Currently, aside from the Platinum Cards from American Express, the following Canadian credit cards include some form of Priority Pass membership:
Of these, the Scotiabank Platinum Amex is the most generous, with 10 complimentary lounge visits and four for any supplementary cardholders. With a relatively lofty annual fee of $399, you’d generally be much better off getting an Amex Platinum or Business Platinum for their far superior Priority Pass memberships at a similar cost.
How to Enroll in Priority Pass
After applying for any of the above credit cards, you can simply call the number on the back of your card or submit a request through Live Chat and ask to be enrolled in your Priority Pass benefit.
The card issuer will generate a new Priority Pass membership for you, and the membership card will then be shipped to you in 7–10 business days.
Moreover, for your convenience, and in the event that you have imminent travel plans, you can also ask the agents for your enrollment code. With the code, you can set up your online Priority Pass account right away and get access to the vast majority of lounges using the digital card on the Priority Pass app.
Note that a handful of lounges don’t accept the digital card, and their page on the Priority Pass website will clearly say “Digital Card Not Accepted”.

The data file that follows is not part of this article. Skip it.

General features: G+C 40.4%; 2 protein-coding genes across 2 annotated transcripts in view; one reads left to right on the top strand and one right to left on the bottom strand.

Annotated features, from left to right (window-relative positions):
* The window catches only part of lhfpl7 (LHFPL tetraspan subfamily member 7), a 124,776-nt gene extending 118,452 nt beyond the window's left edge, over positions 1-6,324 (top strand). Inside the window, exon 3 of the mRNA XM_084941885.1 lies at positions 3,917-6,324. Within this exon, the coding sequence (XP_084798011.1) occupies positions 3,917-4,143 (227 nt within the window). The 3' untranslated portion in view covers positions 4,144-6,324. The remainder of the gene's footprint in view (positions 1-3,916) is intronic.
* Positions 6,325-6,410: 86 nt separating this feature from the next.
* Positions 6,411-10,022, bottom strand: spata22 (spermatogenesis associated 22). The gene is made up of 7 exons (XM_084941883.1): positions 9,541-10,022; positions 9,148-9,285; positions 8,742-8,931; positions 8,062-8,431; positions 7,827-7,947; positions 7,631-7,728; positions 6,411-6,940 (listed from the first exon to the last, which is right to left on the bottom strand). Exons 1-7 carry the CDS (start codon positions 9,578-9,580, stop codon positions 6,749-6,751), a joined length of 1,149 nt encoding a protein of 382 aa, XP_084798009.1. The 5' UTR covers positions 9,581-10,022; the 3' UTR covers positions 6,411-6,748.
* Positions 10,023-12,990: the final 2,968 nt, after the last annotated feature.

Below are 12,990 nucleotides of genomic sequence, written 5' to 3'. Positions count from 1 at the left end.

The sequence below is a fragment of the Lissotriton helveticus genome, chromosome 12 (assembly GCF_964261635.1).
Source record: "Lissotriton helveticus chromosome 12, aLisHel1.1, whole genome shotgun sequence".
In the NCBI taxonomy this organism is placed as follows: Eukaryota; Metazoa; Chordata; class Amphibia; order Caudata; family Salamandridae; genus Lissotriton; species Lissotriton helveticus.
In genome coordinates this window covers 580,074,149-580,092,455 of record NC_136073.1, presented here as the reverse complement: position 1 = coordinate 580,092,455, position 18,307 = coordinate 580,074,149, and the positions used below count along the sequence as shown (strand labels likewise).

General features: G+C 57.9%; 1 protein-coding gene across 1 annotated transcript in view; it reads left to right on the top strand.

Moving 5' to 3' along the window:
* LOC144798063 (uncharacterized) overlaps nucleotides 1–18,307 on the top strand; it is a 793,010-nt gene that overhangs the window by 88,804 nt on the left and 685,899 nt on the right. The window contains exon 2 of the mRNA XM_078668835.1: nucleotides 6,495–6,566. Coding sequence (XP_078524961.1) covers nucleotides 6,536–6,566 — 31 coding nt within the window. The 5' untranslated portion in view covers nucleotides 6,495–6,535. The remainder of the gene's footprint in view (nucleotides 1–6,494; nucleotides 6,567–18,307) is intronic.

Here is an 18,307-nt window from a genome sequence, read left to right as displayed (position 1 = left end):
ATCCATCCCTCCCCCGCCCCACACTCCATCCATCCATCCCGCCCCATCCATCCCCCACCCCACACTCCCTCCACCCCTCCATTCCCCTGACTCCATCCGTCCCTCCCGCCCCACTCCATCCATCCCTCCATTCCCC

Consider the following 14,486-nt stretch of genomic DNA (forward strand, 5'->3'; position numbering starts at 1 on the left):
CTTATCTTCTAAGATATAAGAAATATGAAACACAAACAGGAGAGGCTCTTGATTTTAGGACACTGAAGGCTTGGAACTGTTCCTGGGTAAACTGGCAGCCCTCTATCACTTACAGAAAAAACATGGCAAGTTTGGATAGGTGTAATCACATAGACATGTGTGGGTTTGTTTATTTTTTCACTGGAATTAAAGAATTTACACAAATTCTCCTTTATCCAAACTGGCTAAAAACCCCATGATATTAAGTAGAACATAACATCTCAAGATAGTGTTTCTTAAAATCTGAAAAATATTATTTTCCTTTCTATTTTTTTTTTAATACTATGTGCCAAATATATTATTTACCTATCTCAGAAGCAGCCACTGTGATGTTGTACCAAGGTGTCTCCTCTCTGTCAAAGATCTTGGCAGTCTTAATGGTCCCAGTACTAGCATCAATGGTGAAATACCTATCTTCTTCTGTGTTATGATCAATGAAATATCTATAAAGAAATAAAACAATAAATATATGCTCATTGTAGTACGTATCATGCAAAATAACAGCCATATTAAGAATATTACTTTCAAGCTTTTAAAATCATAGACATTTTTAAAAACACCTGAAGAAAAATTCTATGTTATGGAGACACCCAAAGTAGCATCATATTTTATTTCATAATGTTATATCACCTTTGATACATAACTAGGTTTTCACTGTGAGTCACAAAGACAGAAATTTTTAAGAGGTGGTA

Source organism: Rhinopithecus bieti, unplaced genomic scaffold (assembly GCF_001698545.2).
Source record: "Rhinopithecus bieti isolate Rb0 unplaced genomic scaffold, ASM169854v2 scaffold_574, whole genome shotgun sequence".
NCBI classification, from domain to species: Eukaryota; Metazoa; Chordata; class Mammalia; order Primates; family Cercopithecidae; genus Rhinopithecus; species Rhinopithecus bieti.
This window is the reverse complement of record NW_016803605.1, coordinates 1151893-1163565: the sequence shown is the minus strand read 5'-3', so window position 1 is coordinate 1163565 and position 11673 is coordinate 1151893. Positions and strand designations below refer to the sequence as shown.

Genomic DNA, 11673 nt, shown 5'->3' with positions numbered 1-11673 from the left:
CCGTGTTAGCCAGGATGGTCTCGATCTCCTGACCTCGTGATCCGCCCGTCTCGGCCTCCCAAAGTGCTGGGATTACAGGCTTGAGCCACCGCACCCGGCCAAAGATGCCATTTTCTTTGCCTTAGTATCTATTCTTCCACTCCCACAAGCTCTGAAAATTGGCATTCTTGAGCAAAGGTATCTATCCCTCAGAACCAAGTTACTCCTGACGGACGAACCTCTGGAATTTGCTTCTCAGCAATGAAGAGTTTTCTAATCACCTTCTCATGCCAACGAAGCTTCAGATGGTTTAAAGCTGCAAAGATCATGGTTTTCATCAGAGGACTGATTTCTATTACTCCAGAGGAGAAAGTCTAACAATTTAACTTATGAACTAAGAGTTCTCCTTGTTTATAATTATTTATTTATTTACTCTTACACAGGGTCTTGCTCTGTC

Once you receive the Priority Pass card in the mail, I find it helpful to add a sticker or something to indicate which credit card it’s associated with. As you obtain more and more credit cards with Priority Pass, it can be easy to mix up all of the membership cards since they all look the same.
Which Lounges Do You Have Access To?
The Priority Pass program was founded in 1992 and today encompasses over 1,300 airport lounges worldwide. No matter where your travels take you, chances are there will be a Priority Pass lounge somewhere along your journey.
Some of these lounges are generic “contract lounges” by independent lounge operators, while others are operated by individual airlines who have signed a deal with Priority Pass to allow access to its members as well.